What strikes me most about the Christmas gift-book industry — for industry it surely is, as I can confirm, having toiled on that production line myself — is the incurable optimism of everyone concerned. After all, most of these books are terrible. Some are merely appalling. But the simple act of writing and publishing them is to hope beyond hope that this will be the year for you, the year that your not-very-good book will become a bestseller and buy you everything you want and need, and that no one will notice its manifest flaws until it’s far too late.
Or maybe not; because every year a few decent titles do somehow manage to peek through the clouds. These are the ones that genuinely deserve to be bought, read and loved. Who, for example, would not enjoy Philip Parker’s The A to Z History of London (Collins, £25)? It’s possible that I have very slightly too many histories of the capital on my shelves, but this will definitely be joining them, for it’s one told through illustrations from the much-loved A-Z streetmaps, which have been going since the 1930s.
Parker’s commentary is apposite and ferociously well-informed, but the book’s real pleasure is in poring over the maps, old and new, and seeing what has changed over the years. There are also daft facts aplenty. In the 1930s, for instance, 250,000 umbrellas were handed in every year to lost property offices in London, compared with just 10,000 today.
One of the best Christmas books of the past few years was the Revd Fergus Butler-Gallie’s A Field Guide to the English Clergy, which was both hilarious and unusually elegant in conception and execution. The author, who is younger than some shirts I own, is a genuine talent, and he has followed it up with Priests de la Resistance!: The Loose Canons who Fought Fascism in the Twentieth Century (Oneworld, £12.99). There are 15 priests here of various hues who stood up to fascism, most of whom drank like fishes and smoked like beagles. This is a fascinating and entirely benign book, imbued with a surprisingly muscular Christianity and full of stories you may not know but which need to be heard.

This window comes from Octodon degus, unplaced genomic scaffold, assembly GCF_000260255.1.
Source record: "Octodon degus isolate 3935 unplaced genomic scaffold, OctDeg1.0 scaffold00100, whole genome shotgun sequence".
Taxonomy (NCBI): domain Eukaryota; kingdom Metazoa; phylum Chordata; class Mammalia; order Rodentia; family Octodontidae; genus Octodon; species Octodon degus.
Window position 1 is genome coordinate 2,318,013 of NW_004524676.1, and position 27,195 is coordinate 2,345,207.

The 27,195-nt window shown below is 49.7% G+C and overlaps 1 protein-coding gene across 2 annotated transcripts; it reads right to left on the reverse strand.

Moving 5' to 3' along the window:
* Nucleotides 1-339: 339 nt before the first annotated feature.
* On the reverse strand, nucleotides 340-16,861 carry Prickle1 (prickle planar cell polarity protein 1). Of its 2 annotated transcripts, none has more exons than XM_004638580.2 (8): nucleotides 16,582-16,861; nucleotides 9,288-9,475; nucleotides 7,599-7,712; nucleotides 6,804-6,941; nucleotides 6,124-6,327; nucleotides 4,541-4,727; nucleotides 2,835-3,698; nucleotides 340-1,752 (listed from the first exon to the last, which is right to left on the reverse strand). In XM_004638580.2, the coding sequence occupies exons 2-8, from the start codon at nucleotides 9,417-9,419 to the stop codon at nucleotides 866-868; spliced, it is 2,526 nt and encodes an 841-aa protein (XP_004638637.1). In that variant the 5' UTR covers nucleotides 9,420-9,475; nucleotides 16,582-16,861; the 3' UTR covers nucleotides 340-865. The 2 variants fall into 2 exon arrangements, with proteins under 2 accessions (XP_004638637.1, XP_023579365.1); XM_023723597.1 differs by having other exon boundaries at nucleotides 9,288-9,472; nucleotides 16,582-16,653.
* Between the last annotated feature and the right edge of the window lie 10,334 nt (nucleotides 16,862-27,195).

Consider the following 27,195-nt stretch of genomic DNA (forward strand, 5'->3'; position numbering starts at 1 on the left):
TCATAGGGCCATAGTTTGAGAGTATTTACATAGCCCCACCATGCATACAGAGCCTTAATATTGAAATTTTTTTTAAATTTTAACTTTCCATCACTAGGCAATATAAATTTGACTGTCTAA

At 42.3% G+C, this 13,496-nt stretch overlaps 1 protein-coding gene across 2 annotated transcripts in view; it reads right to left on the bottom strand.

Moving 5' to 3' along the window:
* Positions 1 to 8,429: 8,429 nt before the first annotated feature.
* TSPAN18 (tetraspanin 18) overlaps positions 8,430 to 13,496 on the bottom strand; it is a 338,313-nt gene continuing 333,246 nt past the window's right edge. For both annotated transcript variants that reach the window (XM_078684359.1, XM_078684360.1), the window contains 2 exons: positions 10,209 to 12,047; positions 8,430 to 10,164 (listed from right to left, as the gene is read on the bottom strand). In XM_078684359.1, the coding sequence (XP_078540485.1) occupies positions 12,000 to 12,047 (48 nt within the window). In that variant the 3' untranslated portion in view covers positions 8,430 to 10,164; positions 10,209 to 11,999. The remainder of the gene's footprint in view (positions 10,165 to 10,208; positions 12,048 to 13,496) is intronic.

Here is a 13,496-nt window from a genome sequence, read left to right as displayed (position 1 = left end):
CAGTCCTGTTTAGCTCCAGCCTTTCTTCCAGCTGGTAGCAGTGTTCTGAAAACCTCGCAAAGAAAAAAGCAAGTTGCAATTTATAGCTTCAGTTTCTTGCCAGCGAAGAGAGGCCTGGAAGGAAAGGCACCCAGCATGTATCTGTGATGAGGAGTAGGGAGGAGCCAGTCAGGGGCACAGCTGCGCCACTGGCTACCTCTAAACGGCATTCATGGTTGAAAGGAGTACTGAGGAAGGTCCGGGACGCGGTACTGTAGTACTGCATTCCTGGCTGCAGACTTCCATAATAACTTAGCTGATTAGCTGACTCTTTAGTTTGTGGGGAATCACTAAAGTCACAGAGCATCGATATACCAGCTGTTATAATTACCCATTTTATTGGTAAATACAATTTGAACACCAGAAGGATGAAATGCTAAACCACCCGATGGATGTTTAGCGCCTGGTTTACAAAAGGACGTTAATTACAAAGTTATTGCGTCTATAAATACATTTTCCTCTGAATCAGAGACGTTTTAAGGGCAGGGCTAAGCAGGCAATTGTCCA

Caitlin Doughty is an American funeral director and a 24-carat eccentric who has written and broadcast very entertainingly on her chosen trade. Having read and reviewed one of her books elsewhere, I now know much more about cremation than I would ever wish to. Will My Cat Eat My Eyeballs? (Weidenfeld, £14.99) is a collection of answers to children’s questions about death, and it’s consistently good fun. Questions include ‘Can I keep my parents’ skulls after they die?’; ‘do conjoined twins die at the same time?’; and ‘can we give Grandma a Viking funeral?’ (Unfortunately you can’t, and one reason is that even Vikings didn’t have Viking funerals. That whole thing of a body in flames floating out to sea was invented by Hollywood. Of course it was. Why didn’t I know that?)
There are millions of new quiz and puzzle books out, more than even the most demented quizzer or puzzler would ever need. (Next year, I guarantee, there’ll be none at all.) The best puzzle book I have seen is Dr Gareth Moore’s Chiryoku (Pop Press, £9.99), another collection of Japanese puzzles from Sudoku down, which has its difficulty levels finely calibrated and is very nearly as enthralling as Alex Bellos’s similar book last year.
The best quiz book — but I will own up to being entirely biased on this — is Paul Bajoria’s Round Britain Quiz Book (BBC Books, £12.99). This contains 250 questions from the cult series on Radio 4, on which someone of my own name, height and date of birth regularly appears. Recording the show is about as much fun as you can have with your clothes on, and this book is equally good, whether you’re wearing anything or not. What biblical link connects stories by Faulkner to a world-record hurdler and a naive American artist? Answer at the end of this review.
Eleanor Crow’s Shopfronts of London (Batsford, £14.99) is, very simply, a series of illustrations of traditional, small neighbourhood shops to be found in the capital. She walks the streets, finds one she likes, draws it and writes about it. Really, in these difficult times, it’s hard to imagine a more comforting book. It could be accused of being impossibly nostalgic, but so what? Here is a world before Waitrose, when Tesco was a mere twinkle in Jack Cohen’s eye. All the fish and chip shops have appalling punning titles, and my local cheese shop, whose continued existence seems to me conclusive proof that God exists, is there on page 83.
And the answer to the RBQ question? Moses. William Faulkner wrote a book of short stories called Go Down, Moses (which I wouldn’t have got). Ed Moses won the 400 metres hurdles at the Olympics of 1976 and 1984; while Grandma Moses won fame as a naive artist in the early 20th century. I’d have got those two and guessed something around the first. Five out of six points, as Tom Sutcliffe would say.